Abstract & Authors:展开
Purpose: Fatalities due to heart and cerebrovascular diseases caused by uncontrolled hyperlipidaemia increase every year; on the other hand, lipid-lowering drugs are known to cause side effects. The gut microbiota has been thoroughly investigated by researchers and consumers, because they have unique functional properties and littler side effects. However, the effects of the gut microbiota remain controversial. We conducted a meta-analysis to assess the effects of products designed to modulate the gut microbiota on various hyperlipidaemias.
Methods: We systematically searched PubMed, Embase, Cochrane Library (Central), and Web of Science for randomized controlled trials (published before June 2017, and those only in English) to compare treatment (products designed to modulate the gut microbiota) versus placebo. Our main endpoints were total cholesterol (TC), triglyceride (TG), high-density lipoprotein cholesterol (HDL-C), and low-density lipoprotein cholesterol (LDL-C) in serum. We assessed pooled data using a fixed effects model.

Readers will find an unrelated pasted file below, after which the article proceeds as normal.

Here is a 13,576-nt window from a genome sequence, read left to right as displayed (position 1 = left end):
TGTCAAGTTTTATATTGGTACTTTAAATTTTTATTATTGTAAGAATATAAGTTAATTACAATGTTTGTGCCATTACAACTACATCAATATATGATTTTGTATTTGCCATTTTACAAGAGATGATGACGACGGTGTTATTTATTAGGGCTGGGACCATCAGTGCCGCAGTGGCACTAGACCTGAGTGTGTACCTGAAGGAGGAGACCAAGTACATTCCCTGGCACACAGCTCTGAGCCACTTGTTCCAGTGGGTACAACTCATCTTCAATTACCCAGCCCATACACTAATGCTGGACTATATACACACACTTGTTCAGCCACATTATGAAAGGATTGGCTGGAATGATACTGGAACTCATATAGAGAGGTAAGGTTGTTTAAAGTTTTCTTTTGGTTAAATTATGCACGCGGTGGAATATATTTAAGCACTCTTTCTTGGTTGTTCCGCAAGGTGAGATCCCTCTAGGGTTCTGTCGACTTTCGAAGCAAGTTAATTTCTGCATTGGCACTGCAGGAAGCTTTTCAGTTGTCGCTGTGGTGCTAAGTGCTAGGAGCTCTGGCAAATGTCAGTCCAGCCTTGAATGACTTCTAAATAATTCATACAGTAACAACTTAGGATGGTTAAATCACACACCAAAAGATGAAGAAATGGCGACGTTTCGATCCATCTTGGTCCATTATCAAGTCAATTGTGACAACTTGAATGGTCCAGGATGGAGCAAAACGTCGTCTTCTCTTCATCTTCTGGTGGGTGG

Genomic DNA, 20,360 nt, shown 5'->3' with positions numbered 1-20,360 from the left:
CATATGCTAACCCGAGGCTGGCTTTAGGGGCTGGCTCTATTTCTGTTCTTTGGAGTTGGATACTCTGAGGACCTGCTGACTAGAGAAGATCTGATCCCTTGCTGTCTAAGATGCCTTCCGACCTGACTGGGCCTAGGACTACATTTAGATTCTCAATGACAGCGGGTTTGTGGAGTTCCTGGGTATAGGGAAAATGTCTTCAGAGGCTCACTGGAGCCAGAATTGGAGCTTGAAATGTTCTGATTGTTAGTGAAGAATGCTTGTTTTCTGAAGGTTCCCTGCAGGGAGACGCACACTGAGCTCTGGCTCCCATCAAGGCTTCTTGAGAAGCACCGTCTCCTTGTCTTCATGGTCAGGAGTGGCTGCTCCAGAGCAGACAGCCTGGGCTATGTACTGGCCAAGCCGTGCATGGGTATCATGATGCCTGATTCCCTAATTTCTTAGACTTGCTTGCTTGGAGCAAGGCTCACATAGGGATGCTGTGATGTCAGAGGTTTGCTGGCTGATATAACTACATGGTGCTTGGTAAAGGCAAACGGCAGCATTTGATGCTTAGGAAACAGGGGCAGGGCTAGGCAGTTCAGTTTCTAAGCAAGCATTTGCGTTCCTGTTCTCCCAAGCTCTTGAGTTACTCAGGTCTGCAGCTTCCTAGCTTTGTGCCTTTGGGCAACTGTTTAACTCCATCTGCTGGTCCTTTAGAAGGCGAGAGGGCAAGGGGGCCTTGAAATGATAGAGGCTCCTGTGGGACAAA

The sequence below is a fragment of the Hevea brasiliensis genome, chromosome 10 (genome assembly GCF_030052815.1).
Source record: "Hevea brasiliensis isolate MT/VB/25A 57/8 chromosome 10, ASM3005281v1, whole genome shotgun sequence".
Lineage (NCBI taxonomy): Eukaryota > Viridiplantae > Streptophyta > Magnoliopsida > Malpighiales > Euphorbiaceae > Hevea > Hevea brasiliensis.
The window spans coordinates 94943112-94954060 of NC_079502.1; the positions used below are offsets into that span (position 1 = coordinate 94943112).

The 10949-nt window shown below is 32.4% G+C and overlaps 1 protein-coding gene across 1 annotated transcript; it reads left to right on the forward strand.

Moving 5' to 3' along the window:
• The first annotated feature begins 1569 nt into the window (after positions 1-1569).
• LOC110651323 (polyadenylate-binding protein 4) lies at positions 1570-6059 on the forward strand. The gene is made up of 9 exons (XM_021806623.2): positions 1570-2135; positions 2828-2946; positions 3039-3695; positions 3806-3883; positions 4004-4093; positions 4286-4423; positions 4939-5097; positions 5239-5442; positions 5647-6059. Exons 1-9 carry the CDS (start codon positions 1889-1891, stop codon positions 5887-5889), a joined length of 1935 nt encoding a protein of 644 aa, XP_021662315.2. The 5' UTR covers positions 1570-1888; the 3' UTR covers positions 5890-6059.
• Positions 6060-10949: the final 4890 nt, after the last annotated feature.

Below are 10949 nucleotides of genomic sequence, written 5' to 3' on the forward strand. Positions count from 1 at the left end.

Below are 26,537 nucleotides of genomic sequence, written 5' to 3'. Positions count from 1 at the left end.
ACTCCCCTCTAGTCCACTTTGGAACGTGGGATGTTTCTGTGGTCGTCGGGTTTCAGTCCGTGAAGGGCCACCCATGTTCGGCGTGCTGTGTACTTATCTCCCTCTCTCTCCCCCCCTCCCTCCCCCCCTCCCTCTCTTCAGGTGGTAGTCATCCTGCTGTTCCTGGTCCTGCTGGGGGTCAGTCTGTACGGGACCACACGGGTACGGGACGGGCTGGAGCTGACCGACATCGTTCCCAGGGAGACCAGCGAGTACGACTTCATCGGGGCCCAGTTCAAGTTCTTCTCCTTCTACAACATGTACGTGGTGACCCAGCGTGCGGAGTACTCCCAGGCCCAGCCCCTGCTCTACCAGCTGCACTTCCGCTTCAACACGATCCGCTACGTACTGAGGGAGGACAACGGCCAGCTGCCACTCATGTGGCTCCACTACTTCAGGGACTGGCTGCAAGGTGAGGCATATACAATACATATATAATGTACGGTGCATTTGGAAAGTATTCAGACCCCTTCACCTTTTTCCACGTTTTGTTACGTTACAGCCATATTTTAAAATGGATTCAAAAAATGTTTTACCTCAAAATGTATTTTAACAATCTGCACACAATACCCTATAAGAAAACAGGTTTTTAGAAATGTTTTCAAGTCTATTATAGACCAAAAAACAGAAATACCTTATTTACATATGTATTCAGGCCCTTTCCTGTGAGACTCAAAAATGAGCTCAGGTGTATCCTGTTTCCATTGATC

Results: Of 1337 identified studies, 21 were eligible and included in our analysis (n = 1436 participants). The combined estimate of effect size for the impact of products designed to modulate the gut microbiota on serum TC (WMD − 11.07 mg/dL, 95% CI − 13.72 to − 8.43, p < 0.001), LDL-C (WMD − 10.96 mg/dL, 95% CI − 13.37 to − 8.56, p < 0.001), and HDL-C (WMD 0.72 mg/dL, 95% CI 0.06–1.38, p = 0.032) were statistically significant, while no significant effect was found on TG concentrations (WMD − 0.56 mg/dL, 95% CI − 5.59 to 4.47, p = 0.828). Subgroup analysis showed parallel trials, probiotics, and long-term intervention had better effects on lowering blood lipid levels.
Conclusion: Products designed to modulate the gut microbiota results in changes of the plasma lipid concentrations and these changes may protect against cardiovascular disease.
Weihong Ge,Changrun Guo
Xilong Deng,Jie Ma,Meiting Song,Ye Jin,Cheng Ji,Weihong Ge,Changrun Guo